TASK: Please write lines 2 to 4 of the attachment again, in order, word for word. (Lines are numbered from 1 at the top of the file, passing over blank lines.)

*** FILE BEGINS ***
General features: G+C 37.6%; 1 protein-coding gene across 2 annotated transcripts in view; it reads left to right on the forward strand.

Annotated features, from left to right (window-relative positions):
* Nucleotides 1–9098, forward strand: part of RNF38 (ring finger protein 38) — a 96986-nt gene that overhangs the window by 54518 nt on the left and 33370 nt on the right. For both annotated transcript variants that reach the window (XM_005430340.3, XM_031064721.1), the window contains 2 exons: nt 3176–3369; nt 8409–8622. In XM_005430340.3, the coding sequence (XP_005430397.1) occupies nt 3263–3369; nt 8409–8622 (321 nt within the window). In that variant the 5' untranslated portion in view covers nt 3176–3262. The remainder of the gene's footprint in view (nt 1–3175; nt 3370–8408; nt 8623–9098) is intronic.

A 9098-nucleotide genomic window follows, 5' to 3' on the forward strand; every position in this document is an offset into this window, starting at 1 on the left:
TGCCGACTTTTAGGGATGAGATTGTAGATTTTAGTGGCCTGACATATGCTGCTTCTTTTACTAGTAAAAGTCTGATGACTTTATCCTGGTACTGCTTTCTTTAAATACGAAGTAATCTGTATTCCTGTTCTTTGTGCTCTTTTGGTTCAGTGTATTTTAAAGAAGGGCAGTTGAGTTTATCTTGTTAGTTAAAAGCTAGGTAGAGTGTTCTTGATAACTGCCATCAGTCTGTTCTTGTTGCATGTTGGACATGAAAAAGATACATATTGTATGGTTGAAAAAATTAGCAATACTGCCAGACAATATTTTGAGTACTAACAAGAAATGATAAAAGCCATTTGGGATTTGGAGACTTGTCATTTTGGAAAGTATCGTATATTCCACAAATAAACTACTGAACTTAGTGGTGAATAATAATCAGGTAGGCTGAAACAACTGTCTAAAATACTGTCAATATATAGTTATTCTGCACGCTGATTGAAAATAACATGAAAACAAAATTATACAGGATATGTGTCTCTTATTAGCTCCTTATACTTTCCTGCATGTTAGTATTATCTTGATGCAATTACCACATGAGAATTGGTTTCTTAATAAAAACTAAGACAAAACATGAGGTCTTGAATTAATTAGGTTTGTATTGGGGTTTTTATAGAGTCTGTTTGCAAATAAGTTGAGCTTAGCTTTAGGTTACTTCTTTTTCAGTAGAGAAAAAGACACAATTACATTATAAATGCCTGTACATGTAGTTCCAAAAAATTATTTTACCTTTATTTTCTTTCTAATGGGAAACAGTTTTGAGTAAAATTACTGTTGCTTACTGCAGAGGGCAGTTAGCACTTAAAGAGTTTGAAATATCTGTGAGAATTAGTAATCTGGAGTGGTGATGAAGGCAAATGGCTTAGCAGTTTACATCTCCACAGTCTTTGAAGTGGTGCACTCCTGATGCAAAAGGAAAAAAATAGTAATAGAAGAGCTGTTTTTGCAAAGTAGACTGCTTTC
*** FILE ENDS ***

Annotated features, from left to right (window-relative positions):
* Nucleotides 1–9098, forward strand: part of RNF38 (ring finger protein 38) — a 96986-nt gene that overhangs the window by 54518 nt on the left and 33370 nt on the right. For both annotated transcript variants that reach the window (XM_005430340.3, XM_031064721.1), the window contains 2 exons: nt 3176–3369; nt 8409–8622. In XM_005430340.3, the coding sequence (XP_005430397.1) occupies nt 3263–3369; nt 8409–8622 (321 nt within the window). In that variant the 5' untranslated portion in view covers nt 3176–3262. The remainder of the gene's footprint in view (nt 1–3175; nt 3370–8408; nt 8623–9098) is intronic.

A 9098-nucleotide genomic window follows, 5' to 3' on the forward strand; every position in this document is an offset into this window, starting at 1 on the left: